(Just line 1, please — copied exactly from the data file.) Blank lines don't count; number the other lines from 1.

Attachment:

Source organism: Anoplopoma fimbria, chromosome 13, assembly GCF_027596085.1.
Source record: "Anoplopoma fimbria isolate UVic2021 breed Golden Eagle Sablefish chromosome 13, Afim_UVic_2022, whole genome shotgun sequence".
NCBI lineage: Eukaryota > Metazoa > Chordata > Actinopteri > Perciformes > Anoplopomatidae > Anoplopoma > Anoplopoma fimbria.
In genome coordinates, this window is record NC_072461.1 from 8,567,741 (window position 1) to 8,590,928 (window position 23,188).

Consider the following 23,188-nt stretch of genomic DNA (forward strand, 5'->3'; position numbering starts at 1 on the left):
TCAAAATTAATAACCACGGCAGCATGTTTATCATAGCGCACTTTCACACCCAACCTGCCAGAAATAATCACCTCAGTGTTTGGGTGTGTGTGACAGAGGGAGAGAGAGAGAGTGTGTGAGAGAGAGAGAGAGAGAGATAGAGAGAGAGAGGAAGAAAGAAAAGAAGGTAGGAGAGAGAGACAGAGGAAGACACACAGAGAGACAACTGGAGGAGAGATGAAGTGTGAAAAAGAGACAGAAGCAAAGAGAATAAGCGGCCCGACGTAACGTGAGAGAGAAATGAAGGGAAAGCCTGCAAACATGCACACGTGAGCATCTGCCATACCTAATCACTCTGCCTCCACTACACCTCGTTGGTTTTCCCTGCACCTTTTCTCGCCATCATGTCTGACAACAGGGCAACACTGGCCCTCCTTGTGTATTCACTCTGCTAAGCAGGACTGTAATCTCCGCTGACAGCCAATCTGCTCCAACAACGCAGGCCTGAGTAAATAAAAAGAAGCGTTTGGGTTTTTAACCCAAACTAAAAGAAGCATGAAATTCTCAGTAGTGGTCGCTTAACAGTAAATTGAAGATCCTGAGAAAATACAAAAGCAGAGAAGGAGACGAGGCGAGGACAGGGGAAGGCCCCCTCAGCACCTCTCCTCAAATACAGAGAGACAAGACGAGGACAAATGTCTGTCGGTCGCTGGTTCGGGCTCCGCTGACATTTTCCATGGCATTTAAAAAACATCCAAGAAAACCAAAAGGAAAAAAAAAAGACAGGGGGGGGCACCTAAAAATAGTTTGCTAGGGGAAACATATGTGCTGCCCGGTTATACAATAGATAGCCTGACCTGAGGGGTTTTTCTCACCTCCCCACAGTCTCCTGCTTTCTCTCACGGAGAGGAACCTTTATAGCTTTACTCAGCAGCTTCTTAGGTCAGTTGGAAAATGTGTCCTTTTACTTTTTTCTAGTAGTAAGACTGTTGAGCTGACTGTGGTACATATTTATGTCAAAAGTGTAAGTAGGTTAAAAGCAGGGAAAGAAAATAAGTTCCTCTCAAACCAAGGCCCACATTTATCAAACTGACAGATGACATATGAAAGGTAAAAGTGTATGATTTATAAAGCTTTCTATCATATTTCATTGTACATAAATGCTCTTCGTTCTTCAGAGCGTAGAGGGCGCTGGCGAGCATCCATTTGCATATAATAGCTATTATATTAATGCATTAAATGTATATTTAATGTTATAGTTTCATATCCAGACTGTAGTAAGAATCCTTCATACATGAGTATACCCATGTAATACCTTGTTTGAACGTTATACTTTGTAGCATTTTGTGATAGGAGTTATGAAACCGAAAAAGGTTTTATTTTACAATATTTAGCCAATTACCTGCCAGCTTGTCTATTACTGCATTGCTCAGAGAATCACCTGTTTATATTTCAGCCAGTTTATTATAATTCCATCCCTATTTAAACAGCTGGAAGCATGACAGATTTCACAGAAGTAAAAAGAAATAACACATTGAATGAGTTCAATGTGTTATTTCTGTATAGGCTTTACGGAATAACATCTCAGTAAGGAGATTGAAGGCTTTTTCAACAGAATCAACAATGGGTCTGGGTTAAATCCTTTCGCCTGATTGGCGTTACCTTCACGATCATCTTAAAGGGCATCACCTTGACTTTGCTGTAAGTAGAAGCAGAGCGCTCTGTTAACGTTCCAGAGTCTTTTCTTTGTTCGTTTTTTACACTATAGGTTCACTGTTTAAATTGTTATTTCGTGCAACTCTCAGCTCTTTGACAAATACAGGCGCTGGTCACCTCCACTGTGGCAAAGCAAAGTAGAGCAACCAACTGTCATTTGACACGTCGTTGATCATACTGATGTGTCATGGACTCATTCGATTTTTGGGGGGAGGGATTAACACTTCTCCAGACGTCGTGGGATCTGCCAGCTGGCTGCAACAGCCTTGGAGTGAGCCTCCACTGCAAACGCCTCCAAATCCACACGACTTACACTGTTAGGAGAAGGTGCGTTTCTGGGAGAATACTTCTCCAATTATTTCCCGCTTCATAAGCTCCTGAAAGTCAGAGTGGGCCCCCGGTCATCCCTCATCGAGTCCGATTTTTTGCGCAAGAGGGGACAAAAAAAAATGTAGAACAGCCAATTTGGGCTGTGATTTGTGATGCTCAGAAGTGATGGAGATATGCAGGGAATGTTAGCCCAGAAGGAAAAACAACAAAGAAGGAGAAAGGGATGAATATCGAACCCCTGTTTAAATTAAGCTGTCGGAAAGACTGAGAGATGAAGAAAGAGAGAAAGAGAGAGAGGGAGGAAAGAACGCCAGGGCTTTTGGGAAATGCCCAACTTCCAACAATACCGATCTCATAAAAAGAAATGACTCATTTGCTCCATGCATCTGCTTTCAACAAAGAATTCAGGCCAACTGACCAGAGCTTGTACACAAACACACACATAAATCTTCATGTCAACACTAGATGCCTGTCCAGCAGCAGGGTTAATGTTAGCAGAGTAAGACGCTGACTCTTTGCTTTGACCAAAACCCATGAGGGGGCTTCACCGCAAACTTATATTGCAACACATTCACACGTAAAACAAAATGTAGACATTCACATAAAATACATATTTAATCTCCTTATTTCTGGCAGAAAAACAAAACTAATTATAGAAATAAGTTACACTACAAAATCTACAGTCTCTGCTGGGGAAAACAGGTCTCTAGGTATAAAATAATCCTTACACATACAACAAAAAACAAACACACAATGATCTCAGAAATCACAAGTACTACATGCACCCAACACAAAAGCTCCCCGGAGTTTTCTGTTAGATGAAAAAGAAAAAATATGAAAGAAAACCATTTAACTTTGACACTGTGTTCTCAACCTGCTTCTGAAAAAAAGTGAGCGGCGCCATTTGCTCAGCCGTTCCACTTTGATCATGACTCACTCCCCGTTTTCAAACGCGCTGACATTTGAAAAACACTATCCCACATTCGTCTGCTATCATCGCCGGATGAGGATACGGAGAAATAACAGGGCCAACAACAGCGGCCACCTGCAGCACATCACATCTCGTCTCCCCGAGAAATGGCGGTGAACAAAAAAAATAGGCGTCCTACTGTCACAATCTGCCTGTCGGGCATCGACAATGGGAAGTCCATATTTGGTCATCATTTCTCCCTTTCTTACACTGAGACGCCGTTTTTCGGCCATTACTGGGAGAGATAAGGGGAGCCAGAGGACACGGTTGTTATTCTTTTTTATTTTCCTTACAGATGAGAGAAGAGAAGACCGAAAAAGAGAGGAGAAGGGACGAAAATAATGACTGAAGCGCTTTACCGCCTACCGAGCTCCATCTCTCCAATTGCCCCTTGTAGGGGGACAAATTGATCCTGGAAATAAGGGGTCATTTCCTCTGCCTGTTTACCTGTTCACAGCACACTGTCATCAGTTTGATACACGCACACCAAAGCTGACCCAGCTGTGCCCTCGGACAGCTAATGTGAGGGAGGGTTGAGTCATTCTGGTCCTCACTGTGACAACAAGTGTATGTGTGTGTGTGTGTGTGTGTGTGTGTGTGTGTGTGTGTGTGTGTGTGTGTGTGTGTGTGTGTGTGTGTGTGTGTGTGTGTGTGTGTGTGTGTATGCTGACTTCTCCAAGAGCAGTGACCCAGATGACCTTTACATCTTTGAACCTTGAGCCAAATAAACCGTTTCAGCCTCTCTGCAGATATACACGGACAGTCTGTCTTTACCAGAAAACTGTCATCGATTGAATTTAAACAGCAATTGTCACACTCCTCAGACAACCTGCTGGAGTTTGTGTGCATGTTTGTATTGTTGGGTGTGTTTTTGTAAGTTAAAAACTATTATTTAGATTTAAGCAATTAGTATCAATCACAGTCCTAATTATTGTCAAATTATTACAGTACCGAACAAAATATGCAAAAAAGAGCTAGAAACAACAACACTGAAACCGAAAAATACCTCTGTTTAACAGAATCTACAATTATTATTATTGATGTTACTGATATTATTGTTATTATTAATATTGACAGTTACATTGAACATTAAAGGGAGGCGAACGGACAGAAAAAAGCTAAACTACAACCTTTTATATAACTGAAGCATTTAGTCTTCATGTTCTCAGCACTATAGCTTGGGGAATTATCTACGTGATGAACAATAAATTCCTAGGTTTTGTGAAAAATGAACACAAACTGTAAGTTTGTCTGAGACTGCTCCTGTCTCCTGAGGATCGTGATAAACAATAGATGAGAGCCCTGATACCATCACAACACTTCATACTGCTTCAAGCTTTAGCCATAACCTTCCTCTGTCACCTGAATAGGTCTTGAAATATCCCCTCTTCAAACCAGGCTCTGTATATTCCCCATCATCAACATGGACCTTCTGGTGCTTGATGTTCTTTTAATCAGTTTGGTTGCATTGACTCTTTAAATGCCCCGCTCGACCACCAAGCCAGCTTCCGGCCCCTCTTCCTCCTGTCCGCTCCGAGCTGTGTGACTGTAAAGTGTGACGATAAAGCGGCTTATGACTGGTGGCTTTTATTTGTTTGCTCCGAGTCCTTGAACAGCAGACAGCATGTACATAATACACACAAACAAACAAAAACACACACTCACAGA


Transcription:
Source organism: Anoplopoma fimbria, chromosome 13, assembly GCF_027596085.1.